BELO HORIZONTE: Two down, 10 to go: Brazil’s state President Dilma Rousseff was there in person again as Belo Horizonte delivered its own World Cup stadium, one week after the Castelão in Fortaleza led the way writes KEIR RADNEDGE.

Brazil promised 12 venues the length and depth of a vast country to host the finals in 2014 and Rousseff and Sports Minister Aldo Rebelo have been as relieved as anyone at two signs of proof of progress after so much criticism of preparation speed.

Belo Horizonte's new Minerao in image and statistics

The £250m renovation of the Mineirão stadium has taken almost three years. The stadium is owned by the regional state of Minas Gerais and the original outer shell, built in 1965, was maintained albeit within major redevelopment of the approaches.

The World Cup capacity of the stadium – after significant sections have been ‘taken out’ for media – will be 62,000 all-seated compared with the original 150,000, almost all standing.


Belo Horizonte is the capital of Minas Gerais in Brazil’s southeast region and was also a host city in 1950 when, famously, the United States scored a 1-0 win over joint favourites England in what remains one of the greatest shocks in tournament history.

The stadium will stage six World Cup matches, including a semi-final, as well as three games at next June’s Confederations Cup.

Rousseff marked the delivery of the stadium – ahead of the final ‘furnishing’ – by unveiling a commemorative plaque.

She said: “Seeing the Mineirão transformed into this beautiful and modern stadium to me is an example of the capability of Brazilians, as well as the people from the state of Minas Gerais, to achieve great things.  Six months before the Confederations Cup and 18 months before the World Cup, Brazil is showing the world what we are capable of.”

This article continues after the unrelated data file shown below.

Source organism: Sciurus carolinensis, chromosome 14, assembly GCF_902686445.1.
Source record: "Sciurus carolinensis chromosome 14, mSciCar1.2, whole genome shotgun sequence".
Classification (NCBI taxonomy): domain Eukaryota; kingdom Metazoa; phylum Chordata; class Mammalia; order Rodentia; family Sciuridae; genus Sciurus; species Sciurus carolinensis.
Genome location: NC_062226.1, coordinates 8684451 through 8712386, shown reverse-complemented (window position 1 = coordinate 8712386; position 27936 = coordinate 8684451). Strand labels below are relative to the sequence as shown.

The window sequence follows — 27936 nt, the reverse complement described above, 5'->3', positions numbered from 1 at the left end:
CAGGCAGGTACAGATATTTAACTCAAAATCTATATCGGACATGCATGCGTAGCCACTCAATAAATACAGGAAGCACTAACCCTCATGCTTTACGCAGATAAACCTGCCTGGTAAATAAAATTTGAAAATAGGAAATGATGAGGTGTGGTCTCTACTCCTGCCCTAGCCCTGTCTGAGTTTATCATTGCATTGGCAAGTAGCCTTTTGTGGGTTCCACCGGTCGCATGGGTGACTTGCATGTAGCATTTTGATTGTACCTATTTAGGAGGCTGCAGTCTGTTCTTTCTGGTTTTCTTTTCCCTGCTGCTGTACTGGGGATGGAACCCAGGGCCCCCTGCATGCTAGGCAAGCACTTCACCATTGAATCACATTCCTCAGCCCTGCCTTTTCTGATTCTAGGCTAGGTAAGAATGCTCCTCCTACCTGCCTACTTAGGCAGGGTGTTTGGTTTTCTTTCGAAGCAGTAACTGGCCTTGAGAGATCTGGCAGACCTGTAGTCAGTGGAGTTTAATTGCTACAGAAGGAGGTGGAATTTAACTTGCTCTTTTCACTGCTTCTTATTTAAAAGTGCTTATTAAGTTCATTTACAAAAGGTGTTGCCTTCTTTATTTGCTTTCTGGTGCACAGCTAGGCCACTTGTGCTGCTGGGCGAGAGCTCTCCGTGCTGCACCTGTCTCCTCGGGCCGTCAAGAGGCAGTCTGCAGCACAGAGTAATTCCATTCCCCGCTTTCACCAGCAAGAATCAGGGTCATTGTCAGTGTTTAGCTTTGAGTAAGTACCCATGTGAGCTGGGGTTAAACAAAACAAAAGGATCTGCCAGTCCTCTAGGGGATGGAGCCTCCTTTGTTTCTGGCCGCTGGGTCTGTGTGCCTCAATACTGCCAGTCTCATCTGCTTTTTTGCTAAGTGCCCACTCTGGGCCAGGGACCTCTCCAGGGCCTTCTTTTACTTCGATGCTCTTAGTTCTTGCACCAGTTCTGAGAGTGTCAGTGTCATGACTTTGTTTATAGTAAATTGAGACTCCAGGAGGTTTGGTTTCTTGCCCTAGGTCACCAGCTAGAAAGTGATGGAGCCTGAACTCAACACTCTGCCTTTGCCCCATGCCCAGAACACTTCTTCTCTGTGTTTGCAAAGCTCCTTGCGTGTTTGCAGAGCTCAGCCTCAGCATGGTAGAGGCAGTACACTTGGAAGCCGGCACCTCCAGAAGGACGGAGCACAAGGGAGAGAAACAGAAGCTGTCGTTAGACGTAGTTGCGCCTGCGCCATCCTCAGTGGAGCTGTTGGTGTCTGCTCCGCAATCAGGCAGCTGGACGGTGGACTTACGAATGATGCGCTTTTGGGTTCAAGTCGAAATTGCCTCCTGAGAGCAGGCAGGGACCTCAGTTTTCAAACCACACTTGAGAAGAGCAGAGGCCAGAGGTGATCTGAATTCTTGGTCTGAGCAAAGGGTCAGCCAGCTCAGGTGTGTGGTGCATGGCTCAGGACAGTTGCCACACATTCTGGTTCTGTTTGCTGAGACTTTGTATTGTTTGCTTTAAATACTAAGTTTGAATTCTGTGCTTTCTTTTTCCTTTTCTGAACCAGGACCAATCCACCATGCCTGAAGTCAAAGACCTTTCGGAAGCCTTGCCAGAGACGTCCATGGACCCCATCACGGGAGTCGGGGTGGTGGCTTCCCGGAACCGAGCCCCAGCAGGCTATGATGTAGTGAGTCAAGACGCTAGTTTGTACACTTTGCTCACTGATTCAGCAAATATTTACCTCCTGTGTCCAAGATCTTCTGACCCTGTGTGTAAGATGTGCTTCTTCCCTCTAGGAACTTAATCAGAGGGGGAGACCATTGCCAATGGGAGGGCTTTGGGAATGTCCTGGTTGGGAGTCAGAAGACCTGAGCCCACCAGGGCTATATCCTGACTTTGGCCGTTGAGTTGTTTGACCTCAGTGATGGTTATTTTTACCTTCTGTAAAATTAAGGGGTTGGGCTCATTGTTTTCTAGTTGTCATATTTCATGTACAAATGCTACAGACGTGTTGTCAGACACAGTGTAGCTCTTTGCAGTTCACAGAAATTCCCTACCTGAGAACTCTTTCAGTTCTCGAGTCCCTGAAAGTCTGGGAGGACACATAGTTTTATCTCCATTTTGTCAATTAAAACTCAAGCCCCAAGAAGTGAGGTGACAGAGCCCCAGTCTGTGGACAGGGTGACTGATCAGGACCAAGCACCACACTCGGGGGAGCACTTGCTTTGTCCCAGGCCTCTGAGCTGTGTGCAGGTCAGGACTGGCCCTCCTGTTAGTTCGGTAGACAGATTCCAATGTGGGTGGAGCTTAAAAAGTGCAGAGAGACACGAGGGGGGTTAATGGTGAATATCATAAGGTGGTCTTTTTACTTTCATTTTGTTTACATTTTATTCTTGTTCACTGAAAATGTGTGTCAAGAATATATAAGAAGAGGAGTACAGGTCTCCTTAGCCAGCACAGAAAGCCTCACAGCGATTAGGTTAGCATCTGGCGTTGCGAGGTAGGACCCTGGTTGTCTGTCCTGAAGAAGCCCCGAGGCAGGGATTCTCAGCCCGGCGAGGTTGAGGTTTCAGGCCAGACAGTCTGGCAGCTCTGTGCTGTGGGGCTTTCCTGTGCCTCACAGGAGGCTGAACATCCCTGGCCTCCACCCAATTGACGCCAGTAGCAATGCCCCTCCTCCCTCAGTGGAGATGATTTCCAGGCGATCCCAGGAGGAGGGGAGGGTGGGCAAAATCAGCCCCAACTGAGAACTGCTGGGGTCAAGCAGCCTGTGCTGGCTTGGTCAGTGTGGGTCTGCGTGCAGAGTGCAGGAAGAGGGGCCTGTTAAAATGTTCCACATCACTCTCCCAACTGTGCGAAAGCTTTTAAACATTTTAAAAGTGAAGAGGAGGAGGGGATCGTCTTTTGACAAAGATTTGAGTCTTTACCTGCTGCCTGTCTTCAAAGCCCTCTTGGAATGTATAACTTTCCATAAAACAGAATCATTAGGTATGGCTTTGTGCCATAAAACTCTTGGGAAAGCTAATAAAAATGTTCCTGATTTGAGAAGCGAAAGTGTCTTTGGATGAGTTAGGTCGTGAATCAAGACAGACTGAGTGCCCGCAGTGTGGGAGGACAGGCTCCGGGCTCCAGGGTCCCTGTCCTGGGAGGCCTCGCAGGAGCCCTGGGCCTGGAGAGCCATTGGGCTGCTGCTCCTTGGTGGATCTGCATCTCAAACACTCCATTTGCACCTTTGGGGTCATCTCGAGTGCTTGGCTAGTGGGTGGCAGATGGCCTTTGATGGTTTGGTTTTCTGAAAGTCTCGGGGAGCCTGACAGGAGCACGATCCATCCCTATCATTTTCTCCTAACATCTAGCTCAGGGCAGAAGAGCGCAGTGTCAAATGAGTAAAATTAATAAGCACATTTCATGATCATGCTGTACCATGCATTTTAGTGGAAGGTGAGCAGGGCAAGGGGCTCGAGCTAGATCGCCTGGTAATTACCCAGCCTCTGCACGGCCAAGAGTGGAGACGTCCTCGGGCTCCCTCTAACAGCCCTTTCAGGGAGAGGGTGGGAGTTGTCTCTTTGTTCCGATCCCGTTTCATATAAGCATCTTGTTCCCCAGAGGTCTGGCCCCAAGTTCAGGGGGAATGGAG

Rebelo congratulated the state for completing the project, adding: “Minas Gerais has shown its strength, discipline and vocation for greatness by delivering this stadium. What the state of Minas Gerais has achieved in renovating the Mineirão strengthens all of Brazilian football, our clubs and the game.”

FIFA president Sepp Blatter sent a video message in which he said he was “looking forward to seeing this stadium packed in June next year.”

Also present were Minas Gerais Governor Antonio Anastasia, Belo Horizonte Mayor Marcio Lacerda as well as Ricardo Trade, ceo of the Brazilian World Cup organising committee (COL).

‘Pay for your ticket in food’

The stadium is open for public viewing until Sunday evening with an estimated 35,000 people expected to visit over the weekend. Visitors can obtain tickets in exchange for 1kg of non-perishable food, which will be donated to social projects within the city.

Tiago Lacerda, State Secretary for 2014 FIFA World Cup, explained: “We wanted to create a celebratory reunion for the people of Belo Horizonte, and Minas Gerais, with their beloved Mineirão stadium as they have waited two and a half years to see the final result. We are confident that they will think it was worth the wait.

“It is a critical moment in our FIFA Confederation Cup and FIFA World Cup journey and we are delighted to host all the authorities and the people to show the city’s transformation and preparations for these major sporting events. We believe that we are a city ready to host the world.”

The stadium’s re-opening Match will see a local derby between Atlético Mineiro and Cruzeiro on February 3. Their last meeting, at the start of December, ended in a 2-2 draw in the Independencia stadium which was the city’s 1950 World Cup venue.

The clubs own two of Brazil’s most highly-rated training centres which have already been visited by representatives of the national associations of 11 prospective World Cup finalists.

Stadium info

62,000 World Cup capacity (all-seated, all-covered)

90 hospitality boxes

106 quick access turnstiles

2,569 parking spaces (1,530 covered)

65,000 capacity esplanade around the stadium

1,630m² football museum

3,000 media places

7,000m² commercial space


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